If you've been to a big vendor-neutral tech conference focused on analytics and BI over the last few years, it's hard to miss the two companies in a horse race for the biggest, most enthusiastic installed base -- Microsoft's Power BI technology and Tableau. These two were also far ahead of the rest in the Leaders square of Gartner's Magic Quadrant for analytics and BI released in early 2019. (Although it's fair to point out the two other Leaders -- Qlik and ThoughtSpot.)
This week Salesforce changed the shape of that race by acquiring data visualization giant Tableau, a company with enterprise customers that have included GoDaddy, Nissan, Verizon, JPMorgan Chase -- more than 86,000 organizational customers total. The stock deal was worth $15.7 billion.
It's not the first big deal in the analytics and BI space in the last few months. Google also recently announced that it would acquire Looker (another company featured on Gartner's analytics and BI Magic Quadrant report.) Also, Sisense (in the Visionaries square of the Gartner Magic Quadrant) recently merged with Periscope Data (which got an honorary mention in the Gartner report).
"This is the beginning of the next phase of consolidation in this industry," Sudheesh Nair, CEO of ThoughtSpot told InformationWeek, although he said his company is too new to be for sale. The first wave happened about 10 years ago when IBM acquired Cognos, SAP acquired Business Objects, and Oracle acquired Hyperion.
Now that everyone has acknowledged that "data is the new oil," we are entering a new era of consolidation.
"In 2020 the world will generate 50-times the amount of data it did in 2011," Salesforce CEO Marc Benioff said in a conference call with analysts after the Tableau acquisition was announced on June 10. "Tapping into this massive data flow creates huge opportunity for economic and human advancement."
The CRM giant has made it clear over the past several years that it already places a high value on analytics and related technologies through its own internal development of its Einstein Analytics Platform and related technologies. These internally-developed technologies were designed to operate on the data generated within the Salesforce platform and ecosystem of marketing and sales applications. With the Tableau investment, Salesforce is doubling down on data and analytics and going beyond that initial vertical of sales and marketing.
Those SAP and Oracle customers
For enterprise customers that use Tableau but not Salesforce, the combination won't change the services that are now available, at least not anytime soon. Tableau will operate as a standalone company.
Benioff said that Tableau users will continue to be able to choose whether to deploy the software on-premises, in public clouds such AWS or Google, or in the Tableau SaaS cloud.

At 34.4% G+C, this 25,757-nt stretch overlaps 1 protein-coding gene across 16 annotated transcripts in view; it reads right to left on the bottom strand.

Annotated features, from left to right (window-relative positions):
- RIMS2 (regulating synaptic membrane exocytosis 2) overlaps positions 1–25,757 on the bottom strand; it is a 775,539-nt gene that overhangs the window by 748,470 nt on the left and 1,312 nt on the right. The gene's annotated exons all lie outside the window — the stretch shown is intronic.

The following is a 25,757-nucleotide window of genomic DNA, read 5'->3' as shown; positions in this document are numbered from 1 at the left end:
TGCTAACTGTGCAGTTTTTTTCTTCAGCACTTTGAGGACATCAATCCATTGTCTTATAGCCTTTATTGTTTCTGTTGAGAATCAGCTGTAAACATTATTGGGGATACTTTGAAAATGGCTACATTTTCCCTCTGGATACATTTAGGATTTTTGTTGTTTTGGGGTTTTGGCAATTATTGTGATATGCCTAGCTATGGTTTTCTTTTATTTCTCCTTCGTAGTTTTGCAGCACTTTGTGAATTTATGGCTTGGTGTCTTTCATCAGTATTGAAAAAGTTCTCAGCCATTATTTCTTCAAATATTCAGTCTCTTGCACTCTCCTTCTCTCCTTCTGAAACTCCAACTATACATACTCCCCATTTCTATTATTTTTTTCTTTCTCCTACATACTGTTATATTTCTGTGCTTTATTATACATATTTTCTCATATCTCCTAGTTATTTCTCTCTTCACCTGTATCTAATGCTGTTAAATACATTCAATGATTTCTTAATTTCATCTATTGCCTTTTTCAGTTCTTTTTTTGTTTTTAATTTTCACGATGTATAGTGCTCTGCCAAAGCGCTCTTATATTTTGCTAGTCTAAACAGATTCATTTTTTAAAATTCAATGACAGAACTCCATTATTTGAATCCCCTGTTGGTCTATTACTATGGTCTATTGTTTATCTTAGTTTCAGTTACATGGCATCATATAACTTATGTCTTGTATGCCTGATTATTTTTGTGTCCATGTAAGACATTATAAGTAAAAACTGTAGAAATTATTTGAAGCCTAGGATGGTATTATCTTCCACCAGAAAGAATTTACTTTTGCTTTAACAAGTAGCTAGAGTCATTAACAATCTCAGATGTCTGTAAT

Will Tableau customers who are Oracle or SAP shops feel the pressure to migrate to cloud competitor Salesforce? Probably not, according to Constellation Research VP and principal analyst Doug Henschen.
"Lots of SAP and Oracle customers also use Tableau," he told InformationWeek. "Both SAP and Oracle are upping their cloud analytics games with the SAP Analytics Cloud and the Oracle Analytics Cloud, respectively. I suspect both vendors will try to use the latest market shifts as a catalyst to get customers to consider moving to these products. Both are pure cloud, and both feature extensive augmented analytics capabilities."
But over time commitments to the various platforms may change according to their alliances.
Sisense CEO Amir Orad told InformationWeek that these acquisitions are very much about big cloud vendors looking to own data and data assets.
"If they own the data, they own the future of the market," he said. They will also have the power to provide greater integration of these analytics acquisitions with their own platforms than they do with the platforms of competitors.
"Everyone officially says that they will continue to support data from outside their cloud. I don't think they are lying," he said. "But if you are Salesforce, do you invest as much into integration with Salesforce and with Microsoft Dynamics equally?"
Vendors are building intelligence into their software, he said, because everyone would rather buy a smart product instead of a dumb product.
"The cloud vendors are building the new operating system, the 21st century operating system," he said. "Once you start using it, it is very sticky."
For more on analytics and BI read:Jessica Davis is a Senior Editor at InformationWeek. She covers enterprise IT leadership, careers, artificial intelligence, data and analytics, and enterprise software. She has spent a career covering the intersection of business and technology. Follow her on twitter: ... View Full Bio